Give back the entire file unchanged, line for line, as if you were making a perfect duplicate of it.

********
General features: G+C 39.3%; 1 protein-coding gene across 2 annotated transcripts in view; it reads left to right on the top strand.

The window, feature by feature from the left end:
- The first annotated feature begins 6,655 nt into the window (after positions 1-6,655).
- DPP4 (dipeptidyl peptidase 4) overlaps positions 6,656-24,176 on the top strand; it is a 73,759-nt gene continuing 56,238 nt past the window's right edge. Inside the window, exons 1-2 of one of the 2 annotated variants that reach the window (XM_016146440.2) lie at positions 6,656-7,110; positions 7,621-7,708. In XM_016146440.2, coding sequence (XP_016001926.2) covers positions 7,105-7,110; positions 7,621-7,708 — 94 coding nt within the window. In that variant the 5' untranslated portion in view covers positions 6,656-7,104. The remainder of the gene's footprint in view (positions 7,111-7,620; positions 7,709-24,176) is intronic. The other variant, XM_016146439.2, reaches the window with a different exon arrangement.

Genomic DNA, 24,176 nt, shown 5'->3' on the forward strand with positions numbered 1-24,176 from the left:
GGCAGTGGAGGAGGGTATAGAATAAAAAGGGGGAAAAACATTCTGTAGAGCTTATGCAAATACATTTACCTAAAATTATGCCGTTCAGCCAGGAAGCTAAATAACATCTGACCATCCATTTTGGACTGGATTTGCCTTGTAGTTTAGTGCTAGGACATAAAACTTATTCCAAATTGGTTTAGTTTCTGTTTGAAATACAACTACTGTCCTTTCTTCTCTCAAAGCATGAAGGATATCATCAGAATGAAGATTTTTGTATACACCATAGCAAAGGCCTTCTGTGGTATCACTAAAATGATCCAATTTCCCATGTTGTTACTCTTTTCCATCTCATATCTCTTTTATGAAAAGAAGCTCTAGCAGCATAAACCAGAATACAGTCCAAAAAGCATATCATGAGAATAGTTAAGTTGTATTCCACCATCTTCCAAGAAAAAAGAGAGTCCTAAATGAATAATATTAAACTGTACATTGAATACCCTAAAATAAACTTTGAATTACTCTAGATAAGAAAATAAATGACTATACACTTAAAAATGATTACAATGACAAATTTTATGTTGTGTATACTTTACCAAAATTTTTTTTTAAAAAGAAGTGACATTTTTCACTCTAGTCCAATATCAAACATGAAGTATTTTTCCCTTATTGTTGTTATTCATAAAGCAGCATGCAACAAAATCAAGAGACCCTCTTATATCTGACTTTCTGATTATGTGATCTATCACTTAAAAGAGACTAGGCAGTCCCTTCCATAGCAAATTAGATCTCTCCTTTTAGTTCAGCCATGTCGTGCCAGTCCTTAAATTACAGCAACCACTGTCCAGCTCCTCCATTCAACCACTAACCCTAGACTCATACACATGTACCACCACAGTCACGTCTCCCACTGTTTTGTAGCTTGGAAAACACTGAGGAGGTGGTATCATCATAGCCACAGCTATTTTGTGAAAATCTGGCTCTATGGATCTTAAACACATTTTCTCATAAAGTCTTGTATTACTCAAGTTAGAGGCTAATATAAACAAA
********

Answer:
General features: G+C 39.3%; 1 protein-coding gene across 2 annotated transcripts in view; it reads left to right on the top strand.

The window, feature by feature from the left end:
- The first annotated feature begins 6,655 nt into the window (after positions 1-6,655).
- DPP4 (dipeptidyl peptidase 4) overlaps positions 6,656-24,176 on the top strand; it is a 73,759-nt gene continuing 56,238 nt past the window's right edge. Inside the window, exons 1-2 of one of the 2 annotated variants that reach the window (XM_016146440.2) lie at positions 6,656-7,110; positions 7,621-7,708. In XM_016146440.2, coding sequence (XP_016001926.2) covers positions 7,105-7,110; positions 7,621-7,708 — 94 coding nt within the window. In that variant the 5' untranslated portion in view covers positions 6,656-7,104. The remainder of the gene's footprint in view (positions 7,111-7,620; positions 7,709-24,176) is intronic. The other variant, XM_016146439.2, reaches the window with a different exon arrangement.

Genomic DNA, 24,176 nt, shown 5'->3' on the forward strand with positions numbered 1-24,176 from the left:
GGCAGTGGAGGAGGGTATAGAATAAAAAGGGGGAAAAACATTCTGTAGAGCTTATGCAAATACATTTACCTAAAATTATGCCGTTCAGCCAGGAAGCTAAATAACATCTGACCATCCATTTTGGACTGGATTTGCCTTGTAGTTTAGTGCTAGGACATAAAACTTATTCCAAATTGGTTTAGTTTCTGTTTGAAATACAACTACTGTCCTTTCTTCTCTCAAAGCATGAAGGATATCATCAGAATGAAGATTTTTGTATACACCATAGCAAAGGCCTTCTGTGGTATCACTAAAATGATCCAATTTCCCATGTTGTTACTCTTTTCCATCTCATATCTCTTTTATGAAAAGAAGCTCTAGCAGCATAAACCAGAATACAGTCCAAAAAGCATATCATGAGAATAGTTAAGTTGTATTCCACCATCTTCCAAGAAAAAAGAGAGTCCTAAATGAATAATATTAAACTGTACATTGAATACCCTAAAATAAACTTTGAATTACTCTAGATAAGAAAATAAATGACTATACACTTAAAAATGATTACAATGACAAATTTTATGTTGTGTATACTTTACCAAAATTTTTTTTTAAAAAGAAGTGACATTTTTCACTCTAGTCCAATATCAAACATGAAGTATTTTTCCCTTATTGTTGTTATTCATAAAGCAGCATGCAACAAAATCAAGAGACCCTCTTATATCTGACTTTCTGATTATGTGATCTATCACTTAAAAGAGACTAGGCAGTCCCTTCCATAGCAAATTAGATCTCTCCTTTTAGTTCAGCCATGTCGTGCCAGTCCTTAAATTACAGCAACCACTGTCCAGCTCCTCCATTCAACCACTAACCCTAGACTCATACACATGTACCACCACAGTCACGTCTCCCACTGTTTTGTAGCTTGGAAAACACTGAGGAGGTGGTATCATCATAGCCACAGCTATTTTGTGAAAATCTGGCTCTATGGATCTTAAACACATTTTCTCATAAAGTCTTGTATTACTCAAGTTAGAGGCTAATATAAACAAA